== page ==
The poster was the iconic “Hope” image created by Los Angeles street artist Shepard Fairey, based on a 2006 Associated Press photo by freelance photographer Mannie Garcia. The poster has since spawned countless parodies, and in 2010 Sarah Palin sneeringly asked the audience at a Tea Party event: “How’s that Hopey, Changey stuff workin’ out?” While her tone and wording were derisive, the underlying question will be on many peoples’ minds as the news coverage shifts from the GOP primary to the contest between President Obama and presumptive Republican nominee Mitt Romney.

Do those who voted for the president still have the hope they felt in 2008? Should they? Given the daunting challenges we face, as a nation and as a species, is hope reasonable? What should we say about hope when talking with voters like archetypal Fred in 2012?

With no shortage of distressing news, we need to share hope again … and that’s what the resident faculty will discuss later this week.


Happy Monday!

17 Responses to “Morning Feature – Got Hope? (Meta Monday)”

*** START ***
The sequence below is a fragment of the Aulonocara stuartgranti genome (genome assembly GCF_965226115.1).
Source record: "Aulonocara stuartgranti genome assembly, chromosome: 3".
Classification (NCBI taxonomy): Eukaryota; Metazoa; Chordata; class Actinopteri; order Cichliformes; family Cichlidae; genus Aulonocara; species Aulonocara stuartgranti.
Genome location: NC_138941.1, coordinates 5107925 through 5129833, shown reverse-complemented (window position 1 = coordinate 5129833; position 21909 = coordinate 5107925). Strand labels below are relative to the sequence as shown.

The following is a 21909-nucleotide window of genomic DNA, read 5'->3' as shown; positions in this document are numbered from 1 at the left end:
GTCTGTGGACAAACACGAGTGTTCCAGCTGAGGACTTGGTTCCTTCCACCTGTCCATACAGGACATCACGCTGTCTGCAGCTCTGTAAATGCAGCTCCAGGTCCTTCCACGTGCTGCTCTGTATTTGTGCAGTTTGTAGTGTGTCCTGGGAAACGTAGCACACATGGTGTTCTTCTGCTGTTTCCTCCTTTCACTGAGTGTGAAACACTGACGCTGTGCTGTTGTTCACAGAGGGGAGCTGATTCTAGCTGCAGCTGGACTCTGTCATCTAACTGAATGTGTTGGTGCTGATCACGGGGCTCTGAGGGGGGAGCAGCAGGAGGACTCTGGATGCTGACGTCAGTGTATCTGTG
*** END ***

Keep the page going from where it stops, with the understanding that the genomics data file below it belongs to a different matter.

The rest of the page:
1. winterbanyan Says:

    Thank you, thank you. Yes, we need to share hope again. Since 2010, it’s been thin on the ground as one party has consistently worked to undermine every good thing the government does, from the social safety net to things like stopping EPA rules to reduce the amount of mercury in the air.

    Really, they’re worried about the costs to a few businesses to reduce mercury pollution, but not at all worried about the cost in human life and health, particularly for children, who have to breathe those emissions?

    Yeah, I’ve been losing touch with hope. Let’s get it back.

    • NCrissieB Says:

      Even the progressive media tend to focus on problems – as we must – and that can make the problems feel overwhelming. The problems are daunting, but as we’ll see later this week, there are reasons to hope.

      Good morning! ::hugggggs::

  2. Gardener Says:

    No. Yes, of course! I cringe every time I see McCain on teh TV machine. It could be a LOT worse!

    I tend to agree with Bill Maher, HCR was half-(baked)…… They didn’t even try on EFCA.